Labour policy-makers have decided to warm over one of Harriet Harman’s gems from the past. Thankfully it’s not about lowering the age of consent to 14 and there’s no connection either with the Paedophile Information Exchange. In fact, this provision dates from 2010, although the spirit of the thing goes back much further and owes a lot to Stalinism, or proto-Milibandism: the new name for good ol’ Uncle Joe’s school of political theory.
Harman’s Law is a rehash in modern dress of the old communist chestnut of getting the children of the middle classes conscripted to the tractor factory while the workers’ offspring are assigned to university. The current mouthpiece for Harman’s Law is that tribune of the proletariat, Gloria de Piero, Labour MP and former television ‘personality’ who hasn’t twigged what the rest of us know, namely that she became middle class while she wasn’t looking.
If Labour was interested in helping working class people get on, they would of course be campaigning for grammar schools, but the goal has nothing to do with aspiration or helping the individual realise his potential, and everything to do with equality which is today’s gloss for envy, class warfare and dull conformity.
It came home to Gloria that she was discriminated against when she applied to work for the BBC where she was told that she “was not from an under-represented group”. They hired her nonetheless but, she says, employers like the BBC should focus when hiring on social background, gender, ethnicity, disability and sexuality and especially social background.
Of course, she was a fresh-faced graduate at the time of the BBC job interview and a bit vulpine around the edges if you care for that sort of thing. She was not some old tomato wanting to keep her job after the lens had stopped caressing her, so “under-represented group” is a concept that might broaden for Gloria as so much else will over time.
However, wishing to belong to an under-represented group doesn’t sound like an appeal for equality so much as an appeal for special treatment. It sounds like clutching at some kind of victim badge in order to leap-frog over better qualified people who regrettably have some of the attributes of being white, able-bodied, heterosexual, middle class or male.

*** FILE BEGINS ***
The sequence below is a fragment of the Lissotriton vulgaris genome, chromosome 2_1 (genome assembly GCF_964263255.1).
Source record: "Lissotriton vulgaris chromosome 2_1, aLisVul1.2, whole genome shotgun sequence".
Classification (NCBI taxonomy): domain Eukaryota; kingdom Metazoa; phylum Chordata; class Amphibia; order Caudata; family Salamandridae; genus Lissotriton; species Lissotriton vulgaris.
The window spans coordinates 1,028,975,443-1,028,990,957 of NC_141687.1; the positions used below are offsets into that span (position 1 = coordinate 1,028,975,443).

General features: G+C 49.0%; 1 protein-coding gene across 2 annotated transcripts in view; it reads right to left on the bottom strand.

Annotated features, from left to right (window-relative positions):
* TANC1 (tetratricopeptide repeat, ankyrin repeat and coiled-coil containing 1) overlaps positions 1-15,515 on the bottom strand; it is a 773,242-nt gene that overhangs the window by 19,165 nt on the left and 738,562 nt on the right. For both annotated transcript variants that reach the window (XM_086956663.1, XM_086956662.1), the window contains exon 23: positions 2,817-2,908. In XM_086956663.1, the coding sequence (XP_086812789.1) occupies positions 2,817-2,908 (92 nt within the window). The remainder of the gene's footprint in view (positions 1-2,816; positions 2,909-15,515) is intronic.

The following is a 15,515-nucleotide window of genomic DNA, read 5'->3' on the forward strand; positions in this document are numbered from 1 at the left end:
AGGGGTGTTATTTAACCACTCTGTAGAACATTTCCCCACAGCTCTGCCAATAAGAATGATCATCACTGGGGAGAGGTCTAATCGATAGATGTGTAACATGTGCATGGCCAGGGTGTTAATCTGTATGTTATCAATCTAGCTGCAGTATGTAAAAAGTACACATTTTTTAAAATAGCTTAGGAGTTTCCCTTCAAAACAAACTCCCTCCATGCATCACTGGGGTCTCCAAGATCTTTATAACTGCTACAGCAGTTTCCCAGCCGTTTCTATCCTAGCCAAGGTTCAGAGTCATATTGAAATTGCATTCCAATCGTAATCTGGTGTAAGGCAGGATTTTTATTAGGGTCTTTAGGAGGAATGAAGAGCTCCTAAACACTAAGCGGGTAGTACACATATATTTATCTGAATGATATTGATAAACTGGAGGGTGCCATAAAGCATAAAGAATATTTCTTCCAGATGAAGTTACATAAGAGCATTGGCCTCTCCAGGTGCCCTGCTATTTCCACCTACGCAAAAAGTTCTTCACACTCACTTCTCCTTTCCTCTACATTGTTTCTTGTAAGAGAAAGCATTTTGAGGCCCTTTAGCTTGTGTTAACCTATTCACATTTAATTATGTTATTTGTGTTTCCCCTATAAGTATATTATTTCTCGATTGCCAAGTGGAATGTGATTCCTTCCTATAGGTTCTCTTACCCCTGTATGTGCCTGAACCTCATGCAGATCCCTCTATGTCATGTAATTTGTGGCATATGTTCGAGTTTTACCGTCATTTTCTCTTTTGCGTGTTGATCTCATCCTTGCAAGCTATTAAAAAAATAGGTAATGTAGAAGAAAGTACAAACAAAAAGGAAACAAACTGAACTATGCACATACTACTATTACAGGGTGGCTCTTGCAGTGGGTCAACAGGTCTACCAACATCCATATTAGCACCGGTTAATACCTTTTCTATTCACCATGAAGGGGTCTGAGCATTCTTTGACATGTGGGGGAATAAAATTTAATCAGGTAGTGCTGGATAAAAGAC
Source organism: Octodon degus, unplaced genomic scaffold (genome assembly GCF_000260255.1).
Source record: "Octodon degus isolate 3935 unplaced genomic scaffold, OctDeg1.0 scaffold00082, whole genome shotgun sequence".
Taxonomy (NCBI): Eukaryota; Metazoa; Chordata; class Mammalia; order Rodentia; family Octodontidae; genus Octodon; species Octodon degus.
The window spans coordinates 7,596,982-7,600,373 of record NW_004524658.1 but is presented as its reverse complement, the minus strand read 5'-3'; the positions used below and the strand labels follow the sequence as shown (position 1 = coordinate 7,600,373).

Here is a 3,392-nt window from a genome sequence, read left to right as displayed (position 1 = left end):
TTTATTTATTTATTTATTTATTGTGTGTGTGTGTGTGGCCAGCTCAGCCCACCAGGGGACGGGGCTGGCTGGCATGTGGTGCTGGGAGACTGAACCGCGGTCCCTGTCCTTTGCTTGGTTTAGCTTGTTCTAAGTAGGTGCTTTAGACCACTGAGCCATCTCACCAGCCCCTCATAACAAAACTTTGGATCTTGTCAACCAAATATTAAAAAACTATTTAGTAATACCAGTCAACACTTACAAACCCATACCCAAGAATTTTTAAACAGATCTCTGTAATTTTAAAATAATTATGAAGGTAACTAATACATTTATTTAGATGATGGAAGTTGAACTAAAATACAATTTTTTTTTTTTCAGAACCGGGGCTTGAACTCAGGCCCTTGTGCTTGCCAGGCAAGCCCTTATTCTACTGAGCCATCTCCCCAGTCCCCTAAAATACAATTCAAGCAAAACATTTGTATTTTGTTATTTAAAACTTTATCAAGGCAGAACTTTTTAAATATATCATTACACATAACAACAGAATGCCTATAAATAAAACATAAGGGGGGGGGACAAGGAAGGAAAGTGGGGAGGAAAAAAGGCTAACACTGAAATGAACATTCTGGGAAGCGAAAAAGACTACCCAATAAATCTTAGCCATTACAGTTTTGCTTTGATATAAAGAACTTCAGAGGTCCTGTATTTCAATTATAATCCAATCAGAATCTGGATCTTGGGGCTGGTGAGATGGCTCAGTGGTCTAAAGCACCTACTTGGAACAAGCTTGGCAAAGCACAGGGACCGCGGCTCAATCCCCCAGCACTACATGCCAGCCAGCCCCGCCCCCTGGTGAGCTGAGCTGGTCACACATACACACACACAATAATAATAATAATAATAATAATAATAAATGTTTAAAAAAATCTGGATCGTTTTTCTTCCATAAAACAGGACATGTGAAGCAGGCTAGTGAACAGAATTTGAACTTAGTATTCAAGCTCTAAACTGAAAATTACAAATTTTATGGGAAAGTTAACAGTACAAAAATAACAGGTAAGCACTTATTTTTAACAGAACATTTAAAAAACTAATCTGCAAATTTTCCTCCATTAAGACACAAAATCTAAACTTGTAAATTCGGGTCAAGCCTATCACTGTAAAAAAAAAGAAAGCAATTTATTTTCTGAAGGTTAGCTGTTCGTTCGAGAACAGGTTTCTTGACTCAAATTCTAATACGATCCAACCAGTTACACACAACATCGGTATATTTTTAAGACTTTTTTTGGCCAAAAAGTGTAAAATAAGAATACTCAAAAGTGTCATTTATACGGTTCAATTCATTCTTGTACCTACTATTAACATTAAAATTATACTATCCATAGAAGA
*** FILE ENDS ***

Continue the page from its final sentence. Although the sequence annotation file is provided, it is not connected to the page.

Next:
With this brand of equality the children of people educated at public school would be dispersed at random around comprehensive schools in special measures so that the loathsome paradigm of privilege could be smashed forever and working class children could have a crack at the best schools. And then we swap round again for the next generation and so on, turn and turn about, ad infinitum.
This could obviously end up being quite confusing but mercifully, the socialist hereditary principle operates to provide a bit of continuity for our leaders. You can become an honorary member of the working class if your antecedents are working class which in Hattie’s case is quite some way back and/or if you rise in the Labour Party. By this means you, your heirs and possibly even assigns carry the working class membership card in your dainty, uncalloused hands in perpetuity.
So when we all vote in May because we want to live under Harman’s Law and enjoy untrammelled equality henceforth, we can feel a glow in the happy knowledge that the will of the people is being enacted in Parliament thanks to some of our bright but vaguely familiar-sounding fresh Labour cadres, including Stephen Kinnock, Will Straw, Hattie’s boy Joe Dromey, David Prescott and Emily Benn. If young Euan Blair ends up sitting this dance out no doubt his time will come once his moniker has been rehabilitated by the Party commissars and he is allowed to take his due place among the nomenklatura.